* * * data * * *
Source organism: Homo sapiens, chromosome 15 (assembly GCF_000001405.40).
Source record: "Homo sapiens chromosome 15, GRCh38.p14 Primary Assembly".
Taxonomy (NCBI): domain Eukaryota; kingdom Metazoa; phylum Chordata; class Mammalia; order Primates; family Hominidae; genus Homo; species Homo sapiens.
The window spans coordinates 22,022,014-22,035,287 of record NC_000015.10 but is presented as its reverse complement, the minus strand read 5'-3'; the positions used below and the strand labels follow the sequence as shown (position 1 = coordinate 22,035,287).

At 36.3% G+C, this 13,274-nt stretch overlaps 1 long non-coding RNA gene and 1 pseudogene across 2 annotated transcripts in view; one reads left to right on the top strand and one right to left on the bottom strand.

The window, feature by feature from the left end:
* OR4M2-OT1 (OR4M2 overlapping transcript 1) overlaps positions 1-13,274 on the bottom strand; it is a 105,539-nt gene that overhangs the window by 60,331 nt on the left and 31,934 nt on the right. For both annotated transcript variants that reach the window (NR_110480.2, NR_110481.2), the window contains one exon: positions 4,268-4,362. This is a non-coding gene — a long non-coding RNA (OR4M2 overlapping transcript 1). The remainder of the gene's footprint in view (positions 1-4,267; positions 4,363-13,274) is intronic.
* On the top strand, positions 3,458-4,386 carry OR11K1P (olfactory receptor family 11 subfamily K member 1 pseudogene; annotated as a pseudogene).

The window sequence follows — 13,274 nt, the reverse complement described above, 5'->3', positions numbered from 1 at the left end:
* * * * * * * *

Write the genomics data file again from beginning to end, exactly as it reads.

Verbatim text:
Source organism: Homo sapiens, chromosome 15 (assembly GCF_000001405.40).
Source record: "Homo sapiens chromosome 15, GRCh38.p14 Primary Assembly".
Taxonomy (NCBI): domain Eukaryota; kingdom Metazoa; phylum Chordata; class Mammalia; order Primates; family Hominidae; genus Homo; species Homo sapiens.
The window spans coordinates 22,022,014-22,035,287 of record NC_000015.10 but is presented as its reverse complement, the minus strand read 5'-3'; the positions used below and the strand labels follow the sequence as shown (position 1 = coordinate 22,035,287).

At 36.3% G+C, this 13,274-nt stretch overlaps 1 long non-coding RNA gene and 1 pseudogene across 2 annotated transcripts in view; one reads left to right on the top strand and one right to left on the bottom strand.

The window, feature by feature from the left end:
* OR4M2-OT1 (OR4M2 overlapping transcript 1) overlaps positions 1-13,274 on the bottom strand; it is a 105,539-nt gene that overhangs the window by 60,331 nt on the left and 31,934 nt on the right. For both annotated transcript variants that reach the window (NR_110480.2, NR_110481.2), the window contains one exon: positions 4,268-4,362. This is a non-coding gene — a long non-coding RNA (OR4M2 overlapping transcript 1). The remainder of the gene's footprint in view (positions 1-4,267; positions 4,363-13,274) is intronic.
* On the top strand, positions 3,458-4,386 carry OR11K1P (olfactory receptor family 11 subfamily K member 1 pseudogene; annotated as a pseudogene).

The window sequence follows — 13,274 nt, the reverse complement described above, 5'->3', positions numbered from 1 at the left end: